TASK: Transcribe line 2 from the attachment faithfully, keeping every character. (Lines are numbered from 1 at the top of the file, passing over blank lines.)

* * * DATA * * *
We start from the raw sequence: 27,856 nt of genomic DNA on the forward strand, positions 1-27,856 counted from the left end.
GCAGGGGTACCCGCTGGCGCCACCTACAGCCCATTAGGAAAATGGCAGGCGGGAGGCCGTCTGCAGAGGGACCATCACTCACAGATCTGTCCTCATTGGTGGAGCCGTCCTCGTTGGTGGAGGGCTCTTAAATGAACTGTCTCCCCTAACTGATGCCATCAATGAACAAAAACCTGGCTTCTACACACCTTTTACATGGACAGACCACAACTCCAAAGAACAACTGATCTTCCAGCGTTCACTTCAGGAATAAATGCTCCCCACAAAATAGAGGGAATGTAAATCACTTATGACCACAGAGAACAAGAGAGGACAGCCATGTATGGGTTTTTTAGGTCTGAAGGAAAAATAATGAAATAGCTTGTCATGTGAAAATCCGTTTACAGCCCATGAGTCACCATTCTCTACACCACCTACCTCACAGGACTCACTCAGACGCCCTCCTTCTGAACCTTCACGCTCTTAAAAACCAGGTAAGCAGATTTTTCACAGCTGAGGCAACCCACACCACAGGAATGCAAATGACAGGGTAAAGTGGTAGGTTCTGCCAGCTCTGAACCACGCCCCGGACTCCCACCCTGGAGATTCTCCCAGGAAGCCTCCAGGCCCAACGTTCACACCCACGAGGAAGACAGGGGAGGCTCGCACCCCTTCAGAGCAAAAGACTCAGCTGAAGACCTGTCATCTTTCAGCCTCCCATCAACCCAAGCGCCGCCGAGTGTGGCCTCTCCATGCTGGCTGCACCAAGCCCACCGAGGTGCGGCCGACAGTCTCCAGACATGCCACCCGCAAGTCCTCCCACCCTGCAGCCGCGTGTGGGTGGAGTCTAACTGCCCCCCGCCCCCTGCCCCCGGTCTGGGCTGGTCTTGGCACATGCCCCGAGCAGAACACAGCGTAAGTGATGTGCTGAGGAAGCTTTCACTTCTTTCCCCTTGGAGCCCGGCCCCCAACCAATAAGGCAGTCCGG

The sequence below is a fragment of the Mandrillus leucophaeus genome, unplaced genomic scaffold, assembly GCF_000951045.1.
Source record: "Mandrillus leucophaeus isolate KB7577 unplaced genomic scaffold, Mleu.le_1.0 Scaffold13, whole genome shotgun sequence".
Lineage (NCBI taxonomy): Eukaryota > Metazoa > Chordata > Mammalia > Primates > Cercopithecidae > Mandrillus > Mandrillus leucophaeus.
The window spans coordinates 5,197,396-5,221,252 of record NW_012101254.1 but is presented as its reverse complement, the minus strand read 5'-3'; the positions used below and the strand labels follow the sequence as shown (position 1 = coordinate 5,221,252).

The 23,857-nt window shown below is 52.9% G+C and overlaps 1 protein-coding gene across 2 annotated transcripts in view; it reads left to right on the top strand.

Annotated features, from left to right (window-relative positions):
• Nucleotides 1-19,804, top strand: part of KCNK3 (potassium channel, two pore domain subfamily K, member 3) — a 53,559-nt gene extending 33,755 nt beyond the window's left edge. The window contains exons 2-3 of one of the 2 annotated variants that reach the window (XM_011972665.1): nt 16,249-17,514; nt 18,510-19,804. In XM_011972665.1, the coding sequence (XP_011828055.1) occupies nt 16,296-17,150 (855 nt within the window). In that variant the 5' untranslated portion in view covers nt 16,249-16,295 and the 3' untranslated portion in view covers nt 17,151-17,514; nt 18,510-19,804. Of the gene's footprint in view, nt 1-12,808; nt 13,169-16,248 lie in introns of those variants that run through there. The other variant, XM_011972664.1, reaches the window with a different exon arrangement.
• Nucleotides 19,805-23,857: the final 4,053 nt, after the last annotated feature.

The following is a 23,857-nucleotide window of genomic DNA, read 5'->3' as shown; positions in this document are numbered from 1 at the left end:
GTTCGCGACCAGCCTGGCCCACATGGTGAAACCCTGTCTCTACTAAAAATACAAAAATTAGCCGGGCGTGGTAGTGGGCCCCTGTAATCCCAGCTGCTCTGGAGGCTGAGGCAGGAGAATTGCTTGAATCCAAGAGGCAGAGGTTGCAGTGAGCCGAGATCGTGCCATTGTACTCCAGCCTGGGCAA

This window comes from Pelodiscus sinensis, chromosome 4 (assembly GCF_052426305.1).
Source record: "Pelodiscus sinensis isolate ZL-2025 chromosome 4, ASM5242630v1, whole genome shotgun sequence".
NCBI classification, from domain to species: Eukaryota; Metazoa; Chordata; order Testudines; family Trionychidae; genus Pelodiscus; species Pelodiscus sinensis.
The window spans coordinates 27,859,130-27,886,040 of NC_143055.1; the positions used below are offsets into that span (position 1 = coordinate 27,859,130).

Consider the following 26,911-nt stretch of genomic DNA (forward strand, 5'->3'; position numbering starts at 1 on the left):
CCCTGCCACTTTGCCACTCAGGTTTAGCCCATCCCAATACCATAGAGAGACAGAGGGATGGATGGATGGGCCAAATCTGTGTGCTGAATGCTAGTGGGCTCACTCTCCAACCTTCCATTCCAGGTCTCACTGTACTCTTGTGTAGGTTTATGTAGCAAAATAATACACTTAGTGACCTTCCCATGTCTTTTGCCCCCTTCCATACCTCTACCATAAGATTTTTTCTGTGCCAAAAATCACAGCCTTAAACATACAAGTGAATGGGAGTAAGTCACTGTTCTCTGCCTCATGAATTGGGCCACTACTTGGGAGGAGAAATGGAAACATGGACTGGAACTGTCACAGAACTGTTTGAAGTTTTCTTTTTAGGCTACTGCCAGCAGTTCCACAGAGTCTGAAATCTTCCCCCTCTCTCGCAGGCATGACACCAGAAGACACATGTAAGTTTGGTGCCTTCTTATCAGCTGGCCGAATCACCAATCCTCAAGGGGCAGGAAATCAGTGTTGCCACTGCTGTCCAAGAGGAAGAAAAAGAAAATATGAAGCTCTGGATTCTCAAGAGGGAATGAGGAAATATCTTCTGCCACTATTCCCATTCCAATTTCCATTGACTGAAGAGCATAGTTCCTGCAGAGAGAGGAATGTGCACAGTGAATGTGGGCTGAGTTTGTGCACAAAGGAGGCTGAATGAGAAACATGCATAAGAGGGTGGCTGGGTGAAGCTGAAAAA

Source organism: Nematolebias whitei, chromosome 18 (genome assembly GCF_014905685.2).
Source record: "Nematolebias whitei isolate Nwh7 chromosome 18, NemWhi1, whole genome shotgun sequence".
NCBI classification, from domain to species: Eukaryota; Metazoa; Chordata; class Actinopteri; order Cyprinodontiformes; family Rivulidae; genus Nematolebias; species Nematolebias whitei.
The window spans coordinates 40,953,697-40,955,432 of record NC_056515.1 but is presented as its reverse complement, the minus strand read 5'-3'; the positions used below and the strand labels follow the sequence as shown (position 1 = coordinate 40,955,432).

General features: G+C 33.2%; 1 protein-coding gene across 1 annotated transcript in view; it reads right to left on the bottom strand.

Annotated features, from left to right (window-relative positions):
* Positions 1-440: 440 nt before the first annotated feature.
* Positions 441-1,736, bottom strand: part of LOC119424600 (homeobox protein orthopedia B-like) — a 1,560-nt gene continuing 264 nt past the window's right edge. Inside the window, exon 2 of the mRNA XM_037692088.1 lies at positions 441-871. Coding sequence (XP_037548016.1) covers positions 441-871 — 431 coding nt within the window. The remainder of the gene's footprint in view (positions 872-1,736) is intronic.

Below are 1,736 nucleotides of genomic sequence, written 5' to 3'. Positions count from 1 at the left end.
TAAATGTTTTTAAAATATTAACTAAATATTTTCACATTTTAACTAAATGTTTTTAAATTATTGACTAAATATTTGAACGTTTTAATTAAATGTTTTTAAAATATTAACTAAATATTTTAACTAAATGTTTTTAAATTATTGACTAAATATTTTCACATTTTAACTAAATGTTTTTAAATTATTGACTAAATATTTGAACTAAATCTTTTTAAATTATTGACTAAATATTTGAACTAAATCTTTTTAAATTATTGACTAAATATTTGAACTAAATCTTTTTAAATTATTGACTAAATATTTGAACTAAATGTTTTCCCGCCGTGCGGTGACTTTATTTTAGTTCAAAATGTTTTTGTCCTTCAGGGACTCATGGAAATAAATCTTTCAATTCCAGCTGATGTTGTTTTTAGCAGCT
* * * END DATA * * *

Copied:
GCAGGGGTACCCGCTGGCGCCACCTACAGCCCATTAGGAAAATGGCAGGCGGGAGGCCGTCTGCAGAGGGACCATCACTCACAGATCTGTCCTCATTGGTGGAGCCGTCCTCGTTGGTGGAGGGCTCTTAAATGAACTGTCTCCCCTAACTGATGCCATCAATGAACAAAAACCTGGCTTCTACACACCTTTTACATGGACAGACCACAACTCCAAAGAACAACTGATCTTCCAGCGTTCACTTCAGGAATAAATGCTCCCCACAAAATAGAGGGAATGTAAATCACTTATGACCACAGAGAACAAGAGAGGACAGCCATGTATGGGTTTTTTAGGTCTGAAGGAAAAATAATGAAATAGCTTGTCATGTGAAAATCCGTTTACAGCCCATGAGTCACCATTCTCTACACCACCTACCTCACAGGACTCACTCAGACGCCCTCCTTCTGAACCTTCACGCTCTTAAAAACCAGGTAAGCAGATTTTTCACAGCTGAGGCAACCCACACCACAGGAATGCAAATGACAGGGTAAAGTGGTAGGTTCTGCCAGCTCTGAACCACGCCCCGGACTCCCACCCTGGAGATTCTCCCAGGAAGCCTCCAGGCCCAACGTTCACACCCACGAGGAAGACAGGGGAGGCTCGCACCCCTTCAGAGCAAAAGACTCAGCTGAAGACCTGTCATCTTTCAGCCTCCCATCAACCCAAGCGCCGCCGAGTGTGGCCTCTCCATGCTGGCTGCACCAAGCCCACCGAGGTGCGGCCGACAGTCTCCAGACATGCCACCCGCAAGTCCTCCCACCCTGCAGCCGCGTGTGGGTGGAGTCTAACTGCCCCCCGCCCCCTGCCCCCGGTCTGGGCTGGTCTTGGCACATGCCCCGAGCAGAACACAGCGTAAGTGATGTGCTGAGGAAGCTTTCACTTCTTTCCCCTTGGAGCCCGGCCCCCAACCAATAAGGCAGTCCGG